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A Review of the Virtualbox Virtual Machine on Debian Linux

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Virtualbox -- What Is It?

Virtualbox is a Sun project to design an open source virtual machine. If you want to know more about the general concept of virtual machines, check out Virtual Machine Intro.

Virtualbox advertises itself as the only professional solution for a Virtual Machine that is open source. It certainly isn't the only open source Virtual Machine, as you can read on this website about qemu, another open source Virtual Machine.

But for the time being it might be fair to call Virtualbox a professional solution. It sports a full GUI environment for installing, maintaining, and running guest operating systems within a host. It also has knowledge about good default values of memory and features for many operating systems, making configuration of new guests very easy.

The computer on which Virtualbox is installed is called the host. Within the Virtualbox engine can be installed other operating systems that run on the host. The operating systems installed in Virtualbox are called guests.

Virtualbox can exist on Linux, Windows, MacOSX, and Open Solaris hosts. On these respective hosts can be installed guest operating systems of Linux, Windows, DOS, and OpenBSD.

For many of the more modern guest systems, Virtualbox has packages called guest additions. When installed in an operating guest, these additions provide speed enhancements, and even the ability to move in and out of the guest environment by just moving the mouse.

The result is that you can choose a host that you like for most of your work, and still be able to run a wide variety of guest operating systems in a window on your host.


How do you get Virtualbox?

You can go to Virtualbox.org to get the latest virtualbox install. Binaries are available for many systems. I was able to get a deb file Debian package of Virtualbox for our Debian and Ubuntu systems.

The procedure I used to install the deb file on Debian Etch was:

sudo dpkg -i virtualbox_1.6.2-31466_Debian_etch_i386.deb

In our Ubuntu system, the dpkg install was all that was needed. Virtualbox showed up in the menu system to be executed with a click.

In my Debian Etch system, I don't use the default KDE windows manager, preferring FVWM2 instead. In my case Virtualbox installed easily enough, but I had to hunt down the executable so I could run it. It happened to be:

/usr/lib/virtualbox/VirtualBox

While installation was easy, there were a couple of snags when running guest systems. I'll cover those shortly. I did have to make a modification to a system startup script to get usb to work, but more on that later.


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How Do You Install A Guest Into Virtualbox?

Virtualbox GUI

Installing a guest system is easy. The Virtualbox GUI lets you simply click on NEW to add another system, select a few initial parameters such as the OS name and type, memory allowed (workable defaults for different systems are available), guest disk file name and size, and whether the disk file size is to be fixed or dynamic.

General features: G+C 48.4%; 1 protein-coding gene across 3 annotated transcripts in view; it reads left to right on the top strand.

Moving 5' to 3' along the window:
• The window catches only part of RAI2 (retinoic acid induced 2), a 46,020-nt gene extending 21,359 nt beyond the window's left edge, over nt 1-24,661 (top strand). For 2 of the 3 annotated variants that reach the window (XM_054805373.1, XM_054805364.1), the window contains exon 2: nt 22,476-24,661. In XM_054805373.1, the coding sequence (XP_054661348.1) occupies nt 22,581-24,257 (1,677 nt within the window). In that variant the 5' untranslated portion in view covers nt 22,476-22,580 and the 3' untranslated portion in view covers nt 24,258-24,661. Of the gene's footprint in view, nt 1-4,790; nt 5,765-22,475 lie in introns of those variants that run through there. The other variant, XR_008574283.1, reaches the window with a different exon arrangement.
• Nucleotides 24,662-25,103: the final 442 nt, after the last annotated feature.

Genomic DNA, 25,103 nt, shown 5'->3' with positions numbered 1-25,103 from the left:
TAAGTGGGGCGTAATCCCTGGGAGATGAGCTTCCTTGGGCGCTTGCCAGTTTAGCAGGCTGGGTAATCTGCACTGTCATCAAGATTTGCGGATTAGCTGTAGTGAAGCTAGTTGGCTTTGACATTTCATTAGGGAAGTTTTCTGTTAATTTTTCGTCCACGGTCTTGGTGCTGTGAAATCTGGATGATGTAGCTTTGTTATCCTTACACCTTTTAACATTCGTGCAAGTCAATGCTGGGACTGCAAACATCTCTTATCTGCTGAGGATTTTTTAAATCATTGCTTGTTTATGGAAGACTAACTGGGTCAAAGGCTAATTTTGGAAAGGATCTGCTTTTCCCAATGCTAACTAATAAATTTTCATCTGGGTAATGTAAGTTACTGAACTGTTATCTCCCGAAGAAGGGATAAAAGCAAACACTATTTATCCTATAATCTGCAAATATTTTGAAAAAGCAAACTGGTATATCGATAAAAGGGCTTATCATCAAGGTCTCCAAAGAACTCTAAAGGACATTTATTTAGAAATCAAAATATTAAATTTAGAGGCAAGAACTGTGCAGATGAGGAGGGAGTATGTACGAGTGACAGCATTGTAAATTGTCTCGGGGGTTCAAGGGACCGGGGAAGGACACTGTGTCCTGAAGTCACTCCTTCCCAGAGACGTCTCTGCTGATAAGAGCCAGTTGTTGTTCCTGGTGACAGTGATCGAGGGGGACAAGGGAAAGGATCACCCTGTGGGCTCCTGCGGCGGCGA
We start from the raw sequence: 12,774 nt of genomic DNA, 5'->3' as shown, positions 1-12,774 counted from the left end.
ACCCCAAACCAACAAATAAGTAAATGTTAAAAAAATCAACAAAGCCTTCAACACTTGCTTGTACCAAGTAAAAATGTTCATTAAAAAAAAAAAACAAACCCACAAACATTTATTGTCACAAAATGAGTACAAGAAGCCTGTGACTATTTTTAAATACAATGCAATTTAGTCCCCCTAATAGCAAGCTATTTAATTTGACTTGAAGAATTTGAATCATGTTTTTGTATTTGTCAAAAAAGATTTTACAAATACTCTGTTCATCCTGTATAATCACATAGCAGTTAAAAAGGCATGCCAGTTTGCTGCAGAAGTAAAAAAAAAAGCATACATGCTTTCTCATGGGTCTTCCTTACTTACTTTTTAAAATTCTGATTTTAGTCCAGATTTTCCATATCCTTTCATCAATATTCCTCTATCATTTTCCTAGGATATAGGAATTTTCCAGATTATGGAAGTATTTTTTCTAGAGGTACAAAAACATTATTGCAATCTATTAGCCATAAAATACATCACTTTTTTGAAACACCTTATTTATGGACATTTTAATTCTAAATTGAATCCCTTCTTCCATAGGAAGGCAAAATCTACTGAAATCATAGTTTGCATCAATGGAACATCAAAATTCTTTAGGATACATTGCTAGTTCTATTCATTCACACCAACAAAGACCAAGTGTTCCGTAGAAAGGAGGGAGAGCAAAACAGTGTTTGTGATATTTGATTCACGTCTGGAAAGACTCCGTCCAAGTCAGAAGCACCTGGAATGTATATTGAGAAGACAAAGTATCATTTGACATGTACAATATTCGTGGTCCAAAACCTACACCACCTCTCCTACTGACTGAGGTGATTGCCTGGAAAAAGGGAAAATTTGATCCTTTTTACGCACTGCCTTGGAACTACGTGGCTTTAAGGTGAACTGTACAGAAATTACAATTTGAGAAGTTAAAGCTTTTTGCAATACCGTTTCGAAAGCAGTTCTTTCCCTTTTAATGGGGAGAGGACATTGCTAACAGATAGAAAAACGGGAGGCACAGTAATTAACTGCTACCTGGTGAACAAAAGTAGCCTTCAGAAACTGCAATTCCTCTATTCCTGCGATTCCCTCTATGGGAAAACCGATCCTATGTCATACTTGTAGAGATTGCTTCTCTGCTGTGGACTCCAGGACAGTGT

Then Virtualbox can boot a cdrom and run through the install. When finished, it will assume the next boot of the new system is from the new disk image, though one can easily force a boot from cdrom whenever desired.

One can use the Virtualbox menu system to define other disk drives, the cdrom, floppies, networking, sound, and serial ports to the configuration for each guest.

How do you launch a Virtualbox guest?

To run a Virtualbox guest, first start the Virtualbox engine, use the mouse to select which of the installed guests you wish to run, then click on Start. It couldn't be much simpler.

Once in a system, across the top bar of the Virtualbox are some pulldowns, one of particular interest is Devices. When Devices is clicked, it drops down and gives the user control over removable media. One can mount and unmount cdroms, floppies, usb devices, and network adaptors.

Networking with Virtualbox is simple. For the guest, select a Virtualbox emulated network card that matches one for which the guest has drivers, then select the NAT interface. In the guest, set up to use DHCP, and usually other guest network parameters can be left alone.


Personal Observations

I've tested Virtualbox on Windows NT and Windows 2000 guest systems. Both installed easily and run quite well in my one gigahertz system. The Guest additions installed with no problems.

I did have two issues, however, and found a resolution for only one. The first issue was involved with the usb support.

When in Windows 2000, the Virtualbox Devices pulldown should have let me select a usb flash drive that I'd inserted into a usb slot. But all usb devices I tried, while listed, were greyed out and unselectable. I found that it was a permission problem. I had the same permission problem with qemu, but interestingly not with VMware.

The solution was difficult to track down. It involved doing the following:

1) Look in /etc/group and find the id number for the group vboxusers.
2) In the file /etc/init.d/mountkernfs.sh, find the line:
domount usbfs usbdevs ...
3) Add to the line:
... ,devgid=116,devmode=664
where in my case, 116 was the vboxusers group number.
4) Reboot, and now Virtualbox should work with usb.

The only other issue I had was with the serial port support. I tested it in the Windows 2000 guest. Whenever the serial port was enabled, it would function properly, but when I was finished with the guest and tried to shut it down, the Virtualbox system would hang up. I've read that others have had similar problems.